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Former bin Laden cook reaches secret sentencing deal with U.S. government

By Peter Finn
Washington Post Staff Writer
Monday, August 9, 2010; 6:57 PM

GUANTANAMO BAY, CUBA -- A former cook for Osama bin Laden's entourage in Afghanistan has reached a agreement with the U.S. government that will allow him to serve any sentence at a minimum-security facility at Guantanamo Bay, according to statements by lawyers at a military commission on Monday.

Ibrahim al-Qosi, a 50-year-old native of Sudan, who worked for bin Laden for years before the Sept. 11, 2001, attacks, pleaded guilty last month to conspiracy and material support for terrorism as part of a pre-trial agreement. The case marked the first conviction at Guantanamo Bay under President Obama, whose administration had promised that reformed military commissions would offer greater due process and more transparency.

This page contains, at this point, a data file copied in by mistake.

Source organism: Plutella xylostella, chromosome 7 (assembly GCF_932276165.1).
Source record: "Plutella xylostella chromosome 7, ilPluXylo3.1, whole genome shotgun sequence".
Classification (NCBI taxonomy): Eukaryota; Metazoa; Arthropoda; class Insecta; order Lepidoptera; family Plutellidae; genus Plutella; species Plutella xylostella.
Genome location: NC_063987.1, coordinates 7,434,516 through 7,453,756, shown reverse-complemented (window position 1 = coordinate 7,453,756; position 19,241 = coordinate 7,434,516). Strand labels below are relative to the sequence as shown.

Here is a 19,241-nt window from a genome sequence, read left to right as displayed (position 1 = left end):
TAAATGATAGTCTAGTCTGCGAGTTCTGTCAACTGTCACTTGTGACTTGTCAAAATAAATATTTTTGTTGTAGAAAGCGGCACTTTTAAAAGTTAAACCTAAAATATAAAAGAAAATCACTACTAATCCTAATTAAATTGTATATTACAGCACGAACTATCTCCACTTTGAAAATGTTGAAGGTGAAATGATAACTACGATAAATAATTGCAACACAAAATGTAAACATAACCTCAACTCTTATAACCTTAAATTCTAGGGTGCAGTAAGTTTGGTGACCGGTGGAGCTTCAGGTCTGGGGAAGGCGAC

But the government and the defense, with the blessing of Judge Nancy J. Paul, an Air Force lieutenant colonel, have sealed the newly reached agreement, including the maximum sentence that Qosi can serve.

A spokesman for the military commission's prosecutors, Navy Capt. David Iglesias, refused to discuss the agreement or explain why it was kept secret, except to say the plea raises "security issues" and is to the benefit of both Qosi and the government.

Iglesias said Qosi's period of confinement would be made public after military officials review the record of trial, a process that he said could take several weeks. Another military official said the process could take several months.

A military defense lawyer would not discuss the agreement.

The sealed agreement is "certainly a novelty to me," said Gary Solis, a former military judge who has presided over more than 700 court martials. Solis, who teaches law of war at Georgetown University and is observing the commissions for the National Institute of Military Justice, said there was obviously a quid pro quo that led both prosecution and defense to agree to it.